Stanley Rideout is best known for serving as chief of security for the Pittsburgh Public Schools for 25 years, executive director of the Sewickley Community Center for 11 years, and for being as adamant a champion for racial equity as his longtime friend, the late Harvey Adams.
But he was more than that. He was a writer, a poet, a singer and a father. Rideout passed away, Jan. 22, at 93. His children—daughters Suzanne, of Sewickley and Lee, of Thousand Oaks, Calif., and sons Rex, also of Thousand Oaks, and James, of Silver Springs, Md., spoke with the New Pittsburgh Courier about their father and plans for a celebration of his life later this month in Sewickley.
Though Rex admitted that “it came in handy” having a father in charge of school security when the family lived in Pittsburgh, all agreed with Suzanne’s assessment that having a celebrity father was easier on them after the family moved to Sewickley in 1973.
And he was a celebrity, though not prone to bombast like his friend Adams—they grew up together in Beltzhoover—Rideout was equally renowned because when it came to the safety of the schools and students, he brooked no interference.
He had the first metal detector in the district installed at Peabody High School and conducted random searches of students after a gun was found. But while firm, he could talk to anyone and had a nimble and creative mind.
“Once when there was a rise in vandalism and fights, he formed a student vandalism patrol—but he did it by getting all the ‘bad kids’ and putting them on the patrol,” Suzanne recalled. “He gave them special jackets, duties—and the trouble stopped. He was really good with kids.”
And Rideout was good with his own kids, too.
“Well, he never had to get me out of trouble because I was the perfect child,” joked Lee. “But he always had our back. He was a fierce provider and protector. You knew, if you needed something handled, he would be there.”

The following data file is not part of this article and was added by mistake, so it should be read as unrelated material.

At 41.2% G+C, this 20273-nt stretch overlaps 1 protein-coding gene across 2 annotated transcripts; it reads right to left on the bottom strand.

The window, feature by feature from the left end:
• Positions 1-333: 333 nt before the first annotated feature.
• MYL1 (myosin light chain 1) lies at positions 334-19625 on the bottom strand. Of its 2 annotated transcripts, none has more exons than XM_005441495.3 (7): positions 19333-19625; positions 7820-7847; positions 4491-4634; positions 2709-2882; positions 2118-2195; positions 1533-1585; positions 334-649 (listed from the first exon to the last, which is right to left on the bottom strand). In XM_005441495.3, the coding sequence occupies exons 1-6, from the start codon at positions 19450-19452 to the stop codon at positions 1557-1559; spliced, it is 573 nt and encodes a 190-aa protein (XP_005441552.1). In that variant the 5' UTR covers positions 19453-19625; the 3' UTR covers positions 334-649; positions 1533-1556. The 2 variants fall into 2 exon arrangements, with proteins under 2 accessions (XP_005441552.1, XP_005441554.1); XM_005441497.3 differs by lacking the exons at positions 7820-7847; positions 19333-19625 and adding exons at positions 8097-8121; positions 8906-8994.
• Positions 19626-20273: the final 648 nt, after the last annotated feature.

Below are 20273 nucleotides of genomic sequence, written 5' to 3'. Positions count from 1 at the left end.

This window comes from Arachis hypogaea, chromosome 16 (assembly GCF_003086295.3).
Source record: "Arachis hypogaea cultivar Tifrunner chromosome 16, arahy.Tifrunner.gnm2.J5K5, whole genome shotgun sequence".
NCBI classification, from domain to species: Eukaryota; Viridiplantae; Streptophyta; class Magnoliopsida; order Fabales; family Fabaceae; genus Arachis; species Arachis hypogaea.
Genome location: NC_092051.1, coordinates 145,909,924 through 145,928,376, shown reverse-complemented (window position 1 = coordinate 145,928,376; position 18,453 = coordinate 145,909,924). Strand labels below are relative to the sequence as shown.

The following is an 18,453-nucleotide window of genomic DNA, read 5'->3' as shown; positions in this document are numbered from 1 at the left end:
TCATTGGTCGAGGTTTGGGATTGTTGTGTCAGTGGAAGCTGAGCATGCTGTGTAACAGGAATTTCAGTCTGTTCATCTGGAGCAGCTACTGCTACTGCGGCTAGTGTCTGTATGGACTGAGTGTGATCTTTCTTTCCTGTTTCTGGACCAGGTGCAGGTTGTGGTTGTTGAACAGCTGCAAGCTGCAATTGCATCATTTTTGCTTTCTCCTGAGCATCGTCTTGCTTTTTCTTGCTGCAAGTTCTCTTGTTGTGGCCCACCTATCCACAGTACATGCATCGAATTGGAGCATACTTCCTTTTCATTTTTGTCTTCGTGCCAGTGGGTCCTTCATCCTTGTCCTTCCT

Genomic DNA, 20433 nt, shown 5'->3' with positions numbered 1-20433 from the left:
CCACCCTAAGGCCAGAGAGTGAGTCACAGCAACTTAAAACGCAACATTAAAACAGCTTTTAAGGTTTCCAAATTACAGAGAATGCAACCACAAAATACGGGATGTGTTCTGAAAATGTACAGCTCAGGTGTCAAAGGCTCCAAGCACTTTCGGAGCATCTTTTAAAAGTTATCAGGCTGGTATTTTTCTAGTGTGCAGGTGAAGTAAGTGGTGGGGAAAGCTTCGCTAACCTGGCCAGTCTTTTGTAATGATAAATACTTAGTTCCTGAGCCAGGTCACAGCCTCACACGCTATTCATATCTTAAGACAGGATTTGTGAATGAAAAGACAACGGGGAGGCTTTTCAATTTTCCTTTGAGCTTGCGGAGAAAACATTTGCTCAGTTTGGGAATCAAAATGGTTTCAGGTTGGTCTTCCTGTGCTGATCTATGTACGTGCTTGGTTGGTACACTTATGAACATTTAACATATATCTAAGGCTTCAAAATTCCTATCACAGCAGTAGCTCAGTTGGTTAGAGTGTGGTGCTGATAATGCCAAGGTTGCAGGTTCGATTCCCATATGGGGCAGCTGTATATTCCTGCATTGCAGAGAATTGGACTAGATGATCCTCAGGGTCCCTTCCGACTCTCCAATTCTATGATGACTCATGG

One such occasion occurred while James was at junior high school at Quaker Valley. He came across some books in the library that were full of racist material.
“One of them was a joke book. It had a whole section of racist jokes,” said James. “I showed them to my father and he had them, and any others like them, removed.”
But it went beyond that, Rex recalled. In the mid 1970s, the U.S. Postal Service began construction of a new post office in Sewickley—there were no African Americans employed on the job despite federal mandates.
That didn’t last long.
“He took a whole bunch of us down there. We sat on the bulldozers and shut the job down until Black people got jobs,” said Rex. “Later I asked him, ‘How come I didn’t get one of those jobs?’ He said to me, ‘This isn’t about that. This is for the greater good, not for personal gain.’ He was the same way as security chief. Hiring African Americans was a priority. He made sure the security force looked like those it was securing.”
And with all that, Rideout still had an artist’s soul—honed by his jazz musician grandfather, and older brother, and by his journalism degree from Duquesne University.
“He didn’t sing us lullabies at bedtime, he sang, ‘April in Paris,’ or ‘Sentimental Journey,’” said Suzanne. “And I have all the great love letters and poems he wrote to my mother over the years.”
He also wrote, as Suzanne put it, “a very interesting letter” on his own mortality. One of the things that makes it interesting is he began writing it in 1999—20 years ago.
“We’re going to print this up for the memorial. I’ll read you part of it: He says I want to be cremated. The service should be no more than half an hour and the sermon no longer than 15 minutes and have a happy song at the end. Don’t mess this up by acting sad. Afterwards there should a festive luncheon—with a bar,” she said. “He wanted a celebration. He wrote, ‘In my case, it truly is a celebration. God has been good to me and mine. After many conversations…I realize that this thing called death is just the beginning. We are merely going through a phase. See you later. Dad.’”
The celebration for Stanley Kendall Rideout will be held Sunday, Feb. 17, from 4 to 7 p.m. at the Sweetwater Center for the Arts, 200 Broad St., Sewickley.
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